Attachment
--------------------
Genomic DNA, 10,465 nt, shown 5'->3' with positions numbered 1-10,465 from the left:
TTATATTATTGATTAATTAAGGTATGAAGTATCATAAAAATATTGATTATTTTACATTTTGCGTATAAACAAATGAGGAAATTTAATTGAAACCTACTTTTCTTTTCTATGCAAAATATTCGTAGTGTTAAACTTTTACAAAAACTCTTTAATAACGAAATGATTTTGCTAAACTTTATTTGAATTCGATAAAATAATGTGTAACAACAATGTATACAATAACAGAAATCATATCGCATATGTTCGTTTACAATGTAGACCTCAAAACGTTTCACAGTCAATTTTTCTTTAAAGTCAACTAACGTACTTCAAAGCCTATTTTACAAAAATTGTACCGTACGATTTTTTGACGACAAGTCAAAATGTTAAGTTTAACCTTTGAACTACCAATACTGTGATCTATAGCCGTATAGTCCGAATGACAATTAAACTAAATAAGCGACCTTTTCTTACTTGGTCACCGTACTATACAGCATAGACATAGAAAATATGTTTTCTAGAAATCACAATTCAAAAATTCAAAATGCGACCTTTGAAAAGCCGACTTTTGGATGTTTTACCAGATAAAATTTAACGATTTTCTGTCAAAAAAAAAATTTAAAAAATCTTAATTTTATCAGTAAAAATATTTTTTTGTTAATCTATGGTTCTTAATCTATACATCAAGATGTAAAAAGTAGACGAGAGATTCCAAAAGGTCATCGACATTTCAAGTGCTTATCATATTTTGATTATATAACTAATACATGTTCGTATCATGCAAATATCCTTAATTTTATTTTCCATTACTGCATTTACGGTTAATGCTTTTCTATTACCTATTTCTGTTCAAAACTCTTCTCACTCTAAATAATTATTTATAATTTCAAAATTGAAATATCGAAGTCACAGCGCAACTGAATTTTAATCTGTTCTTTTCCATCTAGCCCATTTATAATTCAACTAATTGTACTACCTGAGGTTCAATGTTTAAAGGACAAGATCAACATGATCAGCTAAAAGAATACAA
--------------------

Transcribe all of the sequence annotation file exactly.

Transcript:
Genomic DNA, 10,465 nt, shown 5'->3' with positions numbered 1-10,465 from the left:
TTATATTATTGATTAATTAAGGTATGAAGTATCATAAAAATATTGATTATTTTACATTTTGCGTATAAACAAATGAGGAAATTTAATTGAAACCTACTTTTCTTTTCTATGCAAAATATTCGTAGTGTTAAACTTTTACAAAAACTCTTTAATAACGAAATGATTTTGCTAAACTTTATTTGAATTCGATAAAATAATGTGTAACAACAATGTATACAATAACAGAAATCATATCGCATATGTTCGTTTACAATGTAGACCTCAAAACGTTTCACAGTCAATTTTTCTTTAAAGTCAACTAACGTACTTCAAAGCCTATTTTACAAAAATTGTACCGTACGATTTTTTGACGACAAGTCAAAATGTTAAGTTTAACCTTTGAACTACCAATACTGTGATCTATAGCCGTATAGTCCGAATGACAATTAAACTAAATAAGCGACCTTTTCTTACTTGGTCACCGTACTATACAGCATAGACATAGAAAATATGTTTTCTAGAAATCACAATTCAAAAATTCAAAATGCGACCTTTGAAAAGCCGACTTTTGGATGTTTTACCAGATAAAATTTAACGATTTTCTGTCAAAAAAAAAATTTAAAAAATCTTAATTTTATCAGTAAAAATATTTTTTTGTTAATCTATGGTTCTTAATCTATACATCAAGATGTAAAAAGTAGACGAGAGATTCCAAAAGGTCATCGACATTTCAAGTGCTTATCATATTTTGATTATATAACTAATACATGTTCGTATCATGCAAATATCCTTAATTTTATTTTCCATTACTGCATTTACGGTTAATGCTTTTCTATTACCTATTTCTGTTCAAAACTCTTCTCACTCTAAATAATTATTTATAATTTCAAAATTGAAATATCGAAGTCACAGCGCAACTGAATTTTAATCTGTTCTTTTCCATCTAGCCCATTTATAATTCAACTAATTGTACTACCTGAGGTTCAATGTTTAAAGGACAAGATCAACATGATCAGCTAAAAGAATACAA